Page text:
Frequently Asked Questions
Click on the questions below to get answers about LCRA's stormwater runoff pollution ordinance.
Stormwater runoff is considered the largest source of pollution in the Highland Lakes. This is not surprising, since the U.S. Environmental Protection Agency (EPA) reports pollution in stormwater runoff accounts for more than 98 percent of the fecal and total coliform bacteria, 90 percent of the sediment, 80 percent of the nitrogen, and more than half of the phosphorus entering the nation’s rivers and streams.
The impacts of stormwater runoff can be widespread and severe, including:
- Siltation of creeks and reservoirs.
- Reduced fish and wildlife habitat.
- Increased growth of aquatic weeds.
- Algal blooms and fish kills.
- Reduced recreational opportunities because of bacterial contamination and increased turbidity.
- Contamination of food and water sources.
Managing pollution caused by stormwater runoff is far less expensive than correcting it after it has occurred. The benefits of managing stormwater runoff pollution include:
- Expanded recreational and tourism opportunities — and economic growth.
- Increased property values and tax base along the river, lakes and tributaries.
- Increased productivity of range and farmland, as well as aquatic ecosystems.
- Reduced water treatment costs.
- Preservation of diverse wildlife habitat.
- Prolonged viability of water storage reservoirs.
The ordinance applies to all land modification activity within the Lake Travis watershed in Travis County, the Colorado River watershed in Burnet County and a portion of Llano County. See
map showing the boundaries of the Highland Lakes Watershed Ordinance. The ordinance applies to the construction of buildings, roads, paved storage areas and parking lots. A permit may be required prior to commencing these activities. This includes any land-disturbing and construction activities, such as: clearing of vegetative cover, excavating, dredging and filling, grading, contouring, mining and the deposit of refuse, waste or fill. People conducting shoreline stabilization activities are required to follow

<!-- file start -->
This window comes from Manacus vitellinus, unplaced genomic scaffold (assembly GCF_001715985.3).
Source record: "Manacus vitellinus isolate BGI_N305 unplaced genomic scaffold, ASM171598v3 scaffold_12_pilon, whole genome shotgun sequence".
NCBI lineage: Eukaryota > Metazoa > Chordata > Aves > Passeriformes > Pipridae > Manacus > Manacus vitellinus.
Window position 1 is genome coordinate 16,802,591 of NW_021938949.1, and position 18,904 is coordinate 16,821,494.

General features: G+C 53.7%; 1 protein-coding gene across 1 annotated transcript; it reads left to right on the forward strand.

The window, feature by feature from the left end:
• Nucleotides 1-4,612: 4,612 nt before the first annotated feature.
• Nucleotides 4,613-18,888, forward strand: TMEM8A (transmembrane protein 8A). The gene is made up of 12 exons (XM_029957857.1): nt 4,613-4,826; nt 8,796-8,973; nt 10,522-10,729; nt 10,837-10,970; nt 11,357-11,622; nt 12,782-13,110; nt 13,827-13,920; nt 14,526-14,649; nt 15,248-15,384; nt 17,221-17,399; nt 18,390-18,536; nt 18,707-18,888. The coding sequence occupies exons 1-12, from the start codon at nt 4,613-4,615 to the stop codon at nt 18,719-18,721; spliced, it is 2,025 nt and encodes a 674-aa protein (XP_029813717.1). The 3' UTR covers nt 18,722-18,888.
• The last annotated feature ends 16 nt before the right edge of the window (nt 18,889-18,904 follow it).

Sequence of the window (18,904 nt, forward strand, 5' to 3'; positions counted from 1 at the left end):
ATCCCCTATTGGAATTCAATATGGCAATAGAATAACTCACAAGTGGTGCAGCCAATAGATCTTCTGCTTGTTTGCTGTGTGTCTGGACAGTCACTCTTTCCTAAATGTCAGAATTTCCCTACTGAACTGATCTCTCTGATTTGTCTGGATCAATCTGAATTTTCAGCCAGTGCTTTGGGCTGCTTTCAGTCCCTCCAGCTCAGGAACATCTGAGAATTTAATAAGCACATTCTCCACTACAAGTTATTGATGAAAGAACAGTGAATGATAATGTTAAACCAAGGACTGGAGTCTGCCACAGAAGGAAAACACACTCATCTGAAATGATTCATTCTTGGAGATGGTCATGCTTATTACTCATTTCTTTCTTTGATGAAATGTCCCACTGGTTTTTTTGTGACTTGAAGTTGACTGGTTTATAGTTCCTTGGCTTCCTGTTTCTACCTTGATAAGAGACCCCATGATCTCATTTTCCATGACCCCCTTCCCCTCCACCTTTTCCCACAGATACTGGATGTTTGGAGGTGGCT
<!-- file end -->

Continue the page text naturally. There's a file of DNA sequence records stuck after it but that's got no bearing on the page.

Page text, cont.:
LCRA dredge and fill standards.
Anyone who performs work that falls under the definition of a development, quarry/mine activity, dredge and fill or utility construction must notify LCRA prior to beginning the activity. If the work exceeds thresholds established by the ordinance, a permit is required. The applicant may be the property owner, the developer or their designated representative.
Here are details of required permits
- Development permit: Required for development of land if impervious cover will exceed 10,000 square feet and/or if land disturbance will exceed 1 acre.
- General utility permit: Required for utility construction anywhere within the jurisdictional area, including all routine construction, maintenance and repair work.
- Dredge and fill permit: Required for activities that dredge more than 500 cubic yards or disturb more than 500 linear feet of shoreline.
- Quarry or mine permit: Required for activities that create more than 10,000 square feet of impervious cover or disturb more than 5 acres of land, and for all quarry and mine activities within a buffer zone of a creek or river.
The technical manual can be found
A permit is required if a proposed dredge and fill project is more than 500 feet in length or dredges more than 500 cubic yards. All other dredge and fill projects require the property owner to provide a completed
notification of no permit required form and the information listed on the
dredge and fill projects checklistto LCRA for review. If you have questions, call 800-776-5272, ext. 2324.